Malabou states that plasticity fundamentally ‘contradicts rigidity’ In other words, it “designates suppleness, a faculty for adaption, the ability to evolve.”[4] She also uses the term as meaning plastique which describes an explosive capability.  The plasticity of the brain thus amounts to thinking of the brain as something modifiable, ‘formable,’ and formative at the same time. ‘Plasticity’ is situated between two extremes; the image of taking form or ‘sculpting’, but also the annihilation of all form such as an ‘explosion’.  However, Malabou claims that rather than this being detrimental to progress, it can also be dynamically generative.  The dissonant and seemingly catastrophic ‘explosions’ in my composition, which show a disruption of the visual movement on the MRI sound like ‘feedback’, but rather than destroy the composition, constitute moments which seemingly re-new and recreate the connections of the synapses as symbolized by the flashing green lines on the screen.  The fact that I am able to create and recreate this composition by manipulating the MRI illustrates a layering of consciousness and arrives at what Jeannerod describes as a  ‘new freedom’ associated with Malabou’s theory of brain plasticity and the ability to “[impose] our own organization on the world rather than submitting to the influences of a milieu”.[5]


In the introduction to What should we do with our Brain?, Marc Jeannerod states:

“The analogy between cerebral organization and socioeconomic organization should thus, at the very least, lead us to an awareness of the relation between the subject and his brain.  Abandoning the thesis of a rigid, predetermined, directing organ for the thesis of a supple, adaptable, plastic organ permits the political emancipation of the brain, the transition from a “soviet” to a “liberal” brain.  But what is the consequence of this conceptual reversal for each individual?  The brain has not changed.  Humans in the Middle Ages, the Industrial Revolution, and the liberal revolution all have had the same brain, with the same capacities for learning and adaption”. [6]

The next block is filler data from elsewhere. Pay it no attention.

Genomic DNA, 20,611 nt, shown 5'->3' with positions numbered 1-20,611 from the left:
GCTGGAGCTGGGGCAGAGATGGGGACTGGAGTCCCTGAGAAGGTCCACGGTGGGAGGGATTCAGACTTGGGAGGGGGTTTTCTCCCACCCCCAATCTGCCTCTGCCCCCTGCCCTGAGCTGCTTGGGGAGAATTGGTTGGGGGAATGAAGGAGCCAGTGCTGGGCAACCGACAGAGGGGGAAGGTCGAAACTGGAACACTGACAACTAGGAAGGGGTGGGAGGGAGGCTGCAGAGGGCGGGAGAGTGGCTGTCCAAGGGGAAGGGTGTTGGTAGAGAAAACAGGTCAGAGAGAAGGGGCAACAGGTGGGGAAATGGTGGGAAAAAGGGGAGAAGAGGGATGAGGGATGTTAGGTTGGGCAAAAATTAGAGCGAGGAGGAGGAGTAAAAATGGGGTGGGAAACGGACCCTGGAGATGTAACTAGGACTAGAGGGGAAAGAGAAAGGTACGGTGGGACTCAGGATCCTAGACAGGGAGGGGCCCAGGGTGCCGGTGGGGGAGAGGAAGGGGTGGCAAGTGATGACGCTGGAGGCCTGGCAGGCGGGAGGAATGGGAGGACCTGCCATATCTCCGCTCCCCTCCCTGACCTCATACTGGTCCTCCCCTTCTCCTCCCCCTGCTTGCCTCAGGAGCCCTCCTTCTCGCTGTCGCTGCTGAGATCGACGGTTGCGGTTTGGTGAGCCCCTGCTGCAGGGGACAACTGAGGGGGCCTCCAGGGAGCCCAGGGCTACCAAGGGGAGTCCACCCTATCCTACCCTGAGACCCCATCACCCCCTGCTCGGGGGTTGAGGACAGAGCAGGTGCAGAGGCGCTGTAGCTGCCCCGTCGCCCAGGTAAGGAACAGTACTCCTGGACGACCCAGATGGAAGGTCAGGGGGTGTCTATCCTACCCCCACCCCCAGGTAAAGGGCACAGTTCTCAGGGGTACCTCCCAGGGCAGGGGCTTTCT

In response to this one could argue that what changes is the organization of society, the outcome of such organizational forces and macroscopic, epigenetic interactions over which the brain has little influence.  Thus the problem is, rather, that of understanding how an individual brain may respond to the challenges of its social, cultural and physical environment. Malabou positions her book at the center of this questioning.  For her, the brain makes possible the fundamental organic coherence of our personality, our self.  The self is the result, the reflection, of the ordered functioning of the neuronal networks and flows comprising the brain.[7] Thus my portfolio demonstrates my own understanding of epigenetic stimuli, and a personal response to my own experienced social environments.



ANDERSON, J. (2000) ‘A provisional history of spectral music’, Contemporary Music Review, 19(2), pp. 7–22. doi: 10.1080/07494460000640231

BBC (2001) French singer Trenet dies. Available at: (Accessed: 7 August 2015).

CHION, Michel (1994-2005). Audio-Vision: Sound on Screen (In English, translated by Claudia

FINEBERG, J. (2000) ‘Spectral music’, Contemporary Music Review, 19(2), pp. 1–5. doi: 10.1080/07494460000640221

HALL, Edward T. (1966). The Hidden Dimensions. Anchor Books.

JEANNEROD, Marc in Introduction to Malabou, C. (2008) What should we do with our brain?. New York: Fordham University Press

MALABOU, C. (2008) What should we do with our brain?. New York: Fordham University Press

MULDER, J. (2013) ‘Sound Resources: Environmental Installation’, Leonardo Music Journal, 23(23), pp. 18–19. doi: 10.1162/lmj_a_00145

PRESSNITZER, D. and McAdams, S. (2000) ‘Acoustics, psychoacoustics and spectral music’, Contemporary Music Review, 19(2), pp. 33–59. doi: 10.1080/07494460000640251

ROSE, E. (2013) ‘Translating Transformations: Object-Based Sound Installations’, Leonardo Music Journal, 23(23), pp. 65–69. doi: 10.1162/lmj_a_00157

Sonic Postcards (no date) Available at: (Accessed: 19 June 2015)

WANNAMAKER, R. A. (2008) ‘The spectral music of James Tenney’, Contemporary Music Review, 27(1), pp. 91–130. doi: 10.1080/07494460701671558

[1] Malabou, C. (2008) What should we do with our Brain?  New York: Fordham University Press. p.12

[2] Malabou, C. (2008) What should we do with our Brain?  New York: Fordham University Press.  p.20.

[3] Ibid. p.11

[4] Ibid.

[5] Jeannerod, Marc in Introduction to Malabou, C. (2008) What should we do with our Brain?   p.xiv.

[6] Jeannerod, Marc in Introduction to Malabou, C. (2008) What should we do with our Brain?

[7] Ibid. p.xiii-xiv